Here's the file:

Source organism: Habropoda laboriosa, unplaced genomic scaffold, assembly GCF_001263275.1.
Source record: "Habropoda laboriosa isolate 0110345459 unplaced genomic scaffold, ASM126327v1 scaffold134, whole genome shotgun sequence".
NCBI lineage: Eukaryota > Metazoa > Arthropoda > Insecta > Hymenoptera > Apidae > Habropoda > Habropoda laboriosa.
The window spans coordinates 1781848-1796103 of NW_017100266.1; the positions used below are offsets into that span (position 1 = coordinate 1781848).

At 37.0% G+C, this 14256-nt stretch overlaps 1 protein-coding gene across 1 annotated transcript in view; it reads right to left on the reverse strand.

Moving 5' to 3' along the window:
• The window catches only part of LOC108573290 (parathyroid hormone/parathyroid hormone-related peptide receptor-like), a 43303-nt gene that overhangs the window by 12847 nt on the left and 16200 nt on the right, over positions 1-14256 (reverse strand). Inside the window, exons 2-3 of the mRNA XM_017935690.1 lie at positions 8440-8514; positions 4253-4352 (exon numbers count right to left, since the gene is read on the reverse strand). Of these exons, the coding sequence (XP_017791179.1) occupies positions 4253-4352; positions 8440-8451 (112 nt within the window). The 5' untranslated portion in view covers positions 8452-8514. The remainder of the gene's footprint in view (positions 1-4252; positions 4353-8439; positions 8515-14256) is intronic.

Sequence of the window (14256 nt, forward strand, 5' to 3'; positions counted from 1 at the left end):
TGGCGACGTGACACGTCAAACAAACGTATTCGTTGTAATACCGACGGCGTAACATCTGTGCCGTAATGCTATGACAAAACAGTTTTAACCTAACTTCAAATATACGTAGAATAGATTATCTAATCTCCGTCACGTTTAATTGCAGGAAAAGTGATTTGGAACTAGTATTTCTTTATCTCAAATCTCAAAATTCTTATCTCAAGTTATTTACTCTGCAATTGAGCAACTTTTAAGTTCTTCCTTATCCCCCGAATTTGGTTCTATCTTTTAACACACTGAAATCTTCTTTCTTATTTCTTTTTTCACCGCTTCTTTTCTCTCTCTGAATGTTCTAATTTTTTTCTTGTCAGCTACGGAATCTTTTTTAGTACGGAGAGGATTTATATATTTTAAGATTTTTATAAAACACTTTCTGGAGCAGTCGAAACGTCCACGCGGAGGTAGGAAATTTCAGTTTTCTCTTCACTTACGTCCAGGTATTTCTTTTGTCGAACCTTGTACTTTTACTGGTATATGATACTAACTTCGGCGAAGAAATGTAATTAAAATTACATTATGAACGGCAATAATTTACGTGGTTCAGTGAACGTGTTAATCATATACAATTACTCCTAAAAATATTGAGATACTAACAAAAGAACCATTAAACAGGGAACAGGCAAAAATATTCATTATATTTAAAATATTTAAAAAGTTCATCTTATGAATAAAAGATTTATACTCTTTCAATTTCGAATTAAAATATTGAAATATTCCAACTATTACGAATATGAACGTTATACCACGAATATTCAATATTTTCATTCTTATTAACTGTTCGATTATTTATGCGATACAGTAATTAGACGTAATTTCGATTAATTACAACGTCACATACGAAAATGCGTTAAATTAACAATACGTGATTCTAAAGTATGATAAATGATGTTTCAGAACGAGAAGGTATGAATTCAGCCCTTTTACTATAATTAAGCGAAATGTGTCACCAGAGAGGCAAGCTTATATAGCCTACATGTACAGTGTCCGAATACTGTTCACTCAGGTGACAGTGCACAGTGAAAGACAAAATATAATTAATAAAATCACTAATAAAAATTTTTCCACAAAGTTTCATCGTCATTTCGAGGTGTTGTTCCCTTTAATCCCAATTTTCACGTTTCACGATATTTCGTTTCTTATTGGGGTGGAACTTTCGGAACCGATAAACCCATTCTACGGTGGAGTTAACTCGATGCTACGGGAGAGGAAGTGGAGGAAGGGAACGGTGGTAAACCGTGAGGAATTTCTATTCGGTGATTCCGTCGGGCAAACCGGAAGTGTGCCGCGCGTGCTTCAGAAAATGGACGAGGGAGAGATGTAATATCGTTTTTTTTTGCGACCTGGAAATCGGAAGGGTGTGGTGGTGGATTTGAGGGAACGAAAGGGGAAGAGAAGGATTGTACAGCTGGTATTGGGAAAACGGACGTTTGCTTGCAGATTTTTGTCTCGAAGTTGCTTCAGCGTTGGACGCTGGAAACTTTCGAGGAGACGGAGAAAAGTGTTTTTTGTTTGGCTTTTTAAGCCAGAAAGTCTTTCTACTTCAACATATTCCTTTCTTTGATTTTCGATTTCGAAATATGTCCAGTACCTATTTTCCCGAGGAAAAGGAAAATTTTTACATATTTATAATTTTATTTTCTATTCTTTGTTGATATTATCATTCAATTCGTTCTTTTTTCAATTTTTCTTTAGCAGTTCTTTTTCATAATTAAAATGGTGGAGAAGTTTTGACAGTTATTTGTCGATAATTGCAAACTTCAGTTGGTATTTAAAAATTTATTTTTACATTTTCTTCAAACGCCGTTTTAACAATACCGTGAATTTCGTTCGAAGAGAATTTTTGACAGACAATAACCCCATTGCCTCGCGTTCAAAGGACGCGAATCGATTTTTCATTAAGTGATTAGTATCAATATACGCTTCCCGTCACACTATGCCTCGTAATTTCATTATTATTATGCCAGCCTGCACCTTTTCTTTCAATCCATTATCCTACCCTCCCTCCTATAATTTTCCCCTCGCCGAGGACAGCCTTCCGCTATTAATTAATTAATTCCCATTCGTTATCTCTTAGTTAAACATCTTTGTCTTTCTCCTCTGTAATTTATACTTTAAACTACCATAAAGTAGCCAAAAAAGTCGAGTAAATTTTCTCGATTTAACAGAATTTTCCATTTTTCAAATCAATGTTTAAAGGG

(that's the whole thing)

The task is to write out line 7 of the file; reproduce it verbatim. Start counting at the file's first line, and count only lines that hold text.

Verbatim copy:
• The window catches only part of LOC108573290 (parathyroid hormone/parathyroid hormone-related peptide receptor-like), a 43303-nt gene that overhangs the window by 12847 nt on the left and 16200 nt on the right, over positions 1-14256 (reverse strand). Inside the window, exons 2-3 of the mRNA XM_017935690.1 lie at positions 8440-8514; positions 4253-4352 (exon numbers count right to left, since the gene is read on the reverse strand). Of these exons, the coding sequence (XP_017791179.1) occupies positions 4253-4352; positions 8440-8451 (112 nt within the window). The 5' untranslated portion in view covers positions 8452-8514. The remainder of the gene's footprint in view (positions 1-4252; positions 4353-8439; positions 8515-14256) is intronic.